Lumbar Punctures, ER Visits, & a Sense of Humor with Chronic Illness
I layed on the gurney, looking at the IV bag and the rapid drip of the caffeine and sodium benzoate into my arm. It was a busy Friday in the emergency room. I listened to the sounds of a man wretch repeatedly in the next bay. I watched the rush of staff move back and forth down the halls to attend to a steady stream of patients.
I was triaged from a hallway stretcher to a brightly lit private room – its equipment all tagged by someone supremely excited to exercise their skills with a label maker. I appreciated their fastidiousness. I studied the sizes of the intubation tubes as I laid back in the hopes of physical relief.
Prior to this ER visit, I had experienced several days of a crunching, body- seizing kind of pain that would not bend to ibuprofen and increased hydration. I had a lumbar puncture just days before; a next step in a long series of diagnostics on the road that is neuro-demyelinating disease. The procedure itself went smoothly. It was high-tech, pain-free, and without incident. I went home numbed up and relaxed, intent on “taking it easy” and resuming a slower, but engaged pace of day-to-day life.
What is a lumbar puncture & does it hurt?
Two days after the procedure, I had trouble walking around my house, and had to brace myself more than once on my kitchen island in order to stand up. My ability to ambulate began to worsen, as did the spasms and movie-actor-like hyperbole-seize-ups that ripped through my back. I couldn’t sleep at night and was sweating profusely.
It was the kind of all-encompassing pain where light and hope DO NOT come to play.
I was scared by the pain’s power and by its darkness. I cried A LOT — out of discomfort, in fear, and in frustration. I wasn’t able to get back into the everyday pace of my life. I watched my daughters and my husband parade through my bedroom, sharing the news of their days, and fetching me more water. I loved talking with them, and felt sad that I couldn’t move. Hugs were gingerly given and timid. I could see the worry on their faces.
72-hours passed and the pain wasn’t getting any better. I called my primary care doctor and we made a plan for me to get out the door and straight to the emergency room.
The ER doctor explained that the first step in alleviating the massive post-lumbar puncture pain was to lay flat (again) and get a high dose of liquid caffeine, the likes of which are joked about on social media “It’s Monday-again-hook-me-up-to-a coffee-drip” memes. I made an attempt at humor that I was about to become a cliched “Cathy” comic: a hysterical reflection of a frazzled highly-caffeinated working woman.
The joke fell flat. My ER doctor was too young to have read the “Cathy” comic, or to have appreciated its crappy, outdated stereotypes of womanhood. I looked at my husband and he smiled.
HE got me.
Thank-the-maker I was still funny, even when I was in pain.
I have been in the supine position a lot lately – lying face up and as flat as possible to help ease the nerve pain in my neck, spine, and hips. I have become intimately familiar with the outline of my bedroom’s skylights; the cobwebs in the corner of the cathedral ceiling; the piled-up-dust on the ceiling fan. In this state, my mind has wandered from the need to get a cleaning person to help with the everyday jobs that have rapidly piled up, to worry about what my finances will look like if I have to change how much I work; to how I will be able to TRULY contribute to my family’s life.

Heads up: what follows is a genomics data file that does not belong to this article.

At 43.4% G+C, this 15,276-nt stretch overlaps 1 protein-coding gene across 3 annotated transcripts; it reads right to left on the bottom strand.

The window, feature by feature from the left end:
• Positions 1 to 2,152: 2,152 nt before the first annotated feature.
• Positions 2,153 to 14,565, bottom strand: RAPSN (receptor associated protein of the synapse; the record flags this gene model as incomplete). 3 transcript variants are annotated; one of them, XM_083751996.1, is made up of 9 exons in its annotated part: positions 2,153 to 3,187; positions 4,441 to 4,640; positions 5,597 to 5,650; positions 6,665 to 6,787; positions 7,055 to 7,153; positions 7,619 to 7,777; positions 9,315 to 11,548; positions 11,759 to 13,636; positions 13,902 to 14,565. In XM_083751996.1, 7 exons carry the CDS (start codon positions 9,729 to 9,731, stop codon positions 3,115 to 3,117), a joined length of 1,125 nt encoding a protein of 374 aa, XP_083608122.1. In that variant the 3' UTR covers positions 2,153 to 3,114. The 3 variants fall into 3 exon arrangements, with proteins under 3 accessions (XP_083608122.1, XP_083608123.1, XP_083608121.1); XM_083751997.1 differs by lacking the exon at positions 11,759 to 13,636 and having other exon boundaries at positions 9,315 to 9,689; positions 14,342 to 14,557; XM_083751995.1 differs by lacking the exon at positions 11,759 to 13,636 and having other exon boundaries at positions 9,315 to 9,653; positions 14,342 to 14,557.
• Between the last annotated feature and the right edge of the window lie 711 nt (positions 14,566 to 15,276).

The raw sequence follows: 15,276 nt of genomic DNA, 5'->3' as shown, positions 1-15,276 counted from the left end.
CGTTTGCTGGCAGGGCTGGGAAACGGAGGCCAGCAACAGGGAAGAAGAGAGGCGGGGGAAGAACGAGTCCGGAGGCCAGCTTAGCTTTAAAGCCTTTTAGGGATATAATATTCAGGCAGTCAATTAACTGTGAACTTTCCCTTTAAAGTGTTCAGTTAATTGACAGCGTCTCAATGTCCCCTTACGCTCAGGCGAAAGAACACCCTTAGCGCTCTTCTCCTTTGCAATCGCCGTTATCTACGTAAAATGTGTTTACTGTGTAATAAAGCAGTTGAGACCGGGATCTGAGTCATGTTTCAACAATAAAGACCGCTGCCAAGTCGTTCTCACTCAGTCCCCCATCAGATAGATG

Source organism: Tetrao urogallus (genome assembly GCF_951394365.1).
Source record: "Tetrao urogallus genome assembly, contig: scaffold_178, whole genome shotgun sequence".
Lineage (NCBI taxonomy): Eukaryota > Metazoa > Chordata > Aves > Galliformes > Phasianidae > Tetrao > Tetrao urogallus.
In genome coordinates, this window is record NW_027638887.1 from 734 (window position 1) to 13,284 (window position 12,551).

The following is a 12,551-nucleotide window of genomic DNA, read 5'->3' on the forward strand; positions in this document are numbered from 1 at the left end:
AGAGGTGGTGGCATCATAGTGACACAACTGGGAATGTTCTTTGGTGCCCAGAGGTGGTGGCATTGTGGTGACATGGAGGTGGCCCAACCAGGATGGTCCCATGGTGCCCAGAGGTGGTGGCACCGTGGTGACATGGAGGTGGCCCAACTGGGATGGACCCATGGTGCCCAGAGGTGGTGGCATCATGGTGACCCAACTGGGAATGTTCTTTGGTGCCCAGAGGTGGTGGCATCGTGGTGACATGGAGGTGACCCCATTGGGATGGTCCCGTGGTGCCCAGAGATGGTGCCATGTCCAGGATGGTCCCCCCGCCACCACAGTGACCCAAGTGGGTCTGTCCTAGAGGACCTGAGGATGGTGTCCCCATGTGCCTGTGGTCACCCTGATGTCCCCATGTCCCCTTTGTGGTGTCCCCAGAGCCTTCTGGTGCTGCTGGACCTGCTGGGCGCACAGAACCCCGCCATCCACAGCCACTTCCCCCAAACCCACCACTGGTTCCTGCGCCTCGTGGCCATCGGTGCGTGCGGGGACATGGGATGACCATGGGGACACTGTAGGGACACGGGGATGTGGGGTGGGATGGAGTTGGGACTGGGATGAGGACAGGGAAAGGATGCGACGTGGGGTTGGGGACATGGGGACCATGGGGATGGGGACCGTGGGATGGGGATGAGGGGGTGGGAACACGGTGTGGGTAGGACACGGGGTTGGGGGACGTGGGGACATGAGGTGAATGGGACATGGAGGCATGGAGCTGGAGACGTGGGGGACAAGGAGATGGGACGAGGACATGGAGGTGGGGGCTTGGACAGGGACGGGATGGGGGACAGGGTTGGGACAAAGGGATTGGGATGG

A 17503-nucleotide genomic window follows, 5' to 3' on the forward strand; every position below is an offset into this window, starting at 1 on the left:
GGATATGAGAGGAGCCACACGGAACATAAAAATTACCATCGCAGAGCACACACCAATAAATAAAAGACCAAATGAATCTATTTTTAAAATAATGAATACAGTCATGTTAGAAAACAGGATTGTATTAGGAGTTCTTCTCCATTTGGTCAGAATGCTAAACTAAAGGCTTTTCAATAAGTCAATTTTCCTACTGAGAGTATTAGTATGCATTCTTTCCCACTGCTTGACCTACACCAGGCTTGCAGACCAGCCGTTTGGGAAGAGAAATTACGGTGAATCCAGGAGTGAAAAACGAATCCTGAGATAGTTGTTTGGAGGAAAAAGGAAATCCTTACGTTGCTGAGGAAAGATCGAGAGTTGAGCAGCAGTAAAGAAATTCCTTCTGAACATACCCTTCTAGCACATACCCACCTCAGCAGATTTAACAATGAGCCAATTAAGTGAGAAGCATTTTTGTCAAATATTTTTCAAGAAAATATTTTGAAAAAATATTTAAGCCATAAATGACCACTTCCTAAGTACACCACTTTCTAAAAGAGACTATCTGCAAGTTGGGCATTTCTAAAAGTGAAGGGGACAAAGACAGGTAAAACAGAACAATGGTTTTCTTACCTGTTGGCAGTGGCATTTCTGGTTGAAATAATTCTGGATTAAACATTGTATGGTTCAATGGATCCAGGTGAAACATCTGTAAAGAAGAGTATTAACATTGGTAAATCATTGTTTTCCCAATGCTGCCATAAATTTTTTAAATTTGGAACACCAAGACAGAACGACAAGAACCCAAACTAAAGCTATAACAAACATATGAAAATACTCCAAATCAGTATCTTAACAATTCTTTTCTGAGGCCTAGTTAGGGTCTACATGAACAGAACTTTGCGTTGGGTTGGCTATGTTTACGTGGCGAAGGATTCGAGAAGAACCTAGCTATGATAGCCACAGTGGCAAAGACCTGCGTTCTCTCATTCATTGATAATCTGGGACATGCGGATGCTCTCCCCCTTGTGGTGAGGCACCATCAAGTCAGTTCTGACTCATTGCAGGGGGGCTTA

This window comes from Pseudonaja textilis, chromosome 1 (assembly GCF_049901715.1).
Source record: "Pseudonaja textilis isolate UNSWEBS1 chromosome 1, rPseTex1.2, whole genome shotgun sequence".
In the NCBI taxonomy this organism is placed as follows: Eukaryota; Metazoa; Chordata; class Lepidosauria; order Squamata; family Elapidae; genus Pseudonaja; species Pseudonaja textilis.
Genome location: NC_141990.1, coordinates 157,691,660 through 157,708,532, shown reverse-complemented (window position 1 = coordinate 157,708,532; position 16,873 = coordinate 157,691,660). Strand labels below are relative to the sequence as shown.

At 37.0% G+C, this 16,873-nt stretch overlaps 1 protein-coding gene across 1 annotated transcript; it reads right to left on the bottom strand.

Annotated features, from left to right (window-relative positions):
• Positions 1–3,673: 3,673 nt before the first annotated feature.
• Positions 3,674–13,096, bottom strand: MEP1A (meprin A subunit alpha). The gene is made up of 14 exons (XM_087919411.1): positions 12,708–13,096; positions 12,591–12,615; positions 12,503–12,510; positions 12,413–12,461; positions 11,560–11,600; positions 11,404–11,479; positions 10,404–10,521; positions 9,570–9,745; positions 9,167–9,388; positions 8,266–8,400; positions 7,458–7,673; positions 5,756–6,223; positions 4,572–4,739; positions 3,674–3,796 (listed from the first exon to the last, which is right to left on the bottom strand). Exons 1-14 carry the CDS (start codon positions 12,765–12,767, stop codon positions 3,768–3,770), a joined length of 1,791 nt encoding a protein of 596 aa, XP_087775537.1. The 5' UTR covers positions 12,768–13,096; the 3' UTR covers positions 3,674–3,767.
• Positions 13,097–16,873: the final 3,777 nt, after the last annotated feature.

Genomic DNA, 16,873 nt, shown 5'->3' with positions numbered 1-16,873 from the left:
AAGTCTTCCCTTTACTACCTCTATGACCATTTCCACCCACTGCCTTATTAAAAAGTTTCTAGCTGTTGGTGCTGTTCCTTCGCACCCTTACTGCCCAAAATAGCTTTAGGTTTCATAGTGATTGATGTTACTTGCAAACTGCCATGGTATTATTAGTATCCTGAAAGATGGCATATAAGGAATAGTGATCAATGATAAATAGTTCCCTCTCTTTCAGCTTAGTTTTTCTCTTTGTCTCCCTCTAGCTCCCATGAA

I closed my eyes in that ER room, and started to reflect on the same things that have plagued my mind for weeks. Lying flat and doing very little has been the breeding ground for a deep-level of anxiety about participation, about a quality life, and what I could create in my future. I am more than tired of feeling sad and worried.I have started to loathe movies and scrolling through my phone. I need more than a good new book to read.
Before my diagnosis, I felt like I had hit a massively productive stride – one where both fiscal and personal remuneration were at a peak. That level of work has come to a screeching halt, as the pace I was keeping was untenable.
As the caffeine drip kicked in, and I found myself nodding off and drowsy – the exact opposite of the jacked up person I thought I would be.
My mind quieted a bit, and I thought of something that was shared with me the day after I received my diagnosis of MS: “Kristin – It takes about a year for you to understand what you can do and what you can’t. And even after that, it will probably change again.” I lay there and I prayed for grace to help me manage through these changes, and I prayed for an affordable cleaning service so that I didn’t have to continue to look at the dust piles on the ceiling fan.
As always, I write to help make sense of the swirling intensity and flood of thoughts in my head, as someone who is living with neuro demyelinating disease. I have found that writing and sharing my thoughts and feelings about chronic illness is extremely therapeutic. My hope is that it will resonate with you, or with someone you love who may be experiencing something similar. I have found that one of the MOST important parts of living with this diagnosis is feeling heard and feeling understood.
If you are experiencing your own medical or psychological emergency, I highly recommend speaking with your care team and loved ones, and/or calling 911 within the US. These personal reflections, links, and references here are not meant to be diagnostic, definitive, nor final. They are NOT a replacement for professional help and support.
Do you have your own stories to share? I would love to hear them. Humor helps me a lot. I would love to hear what helps you in the face of a health diagnosis.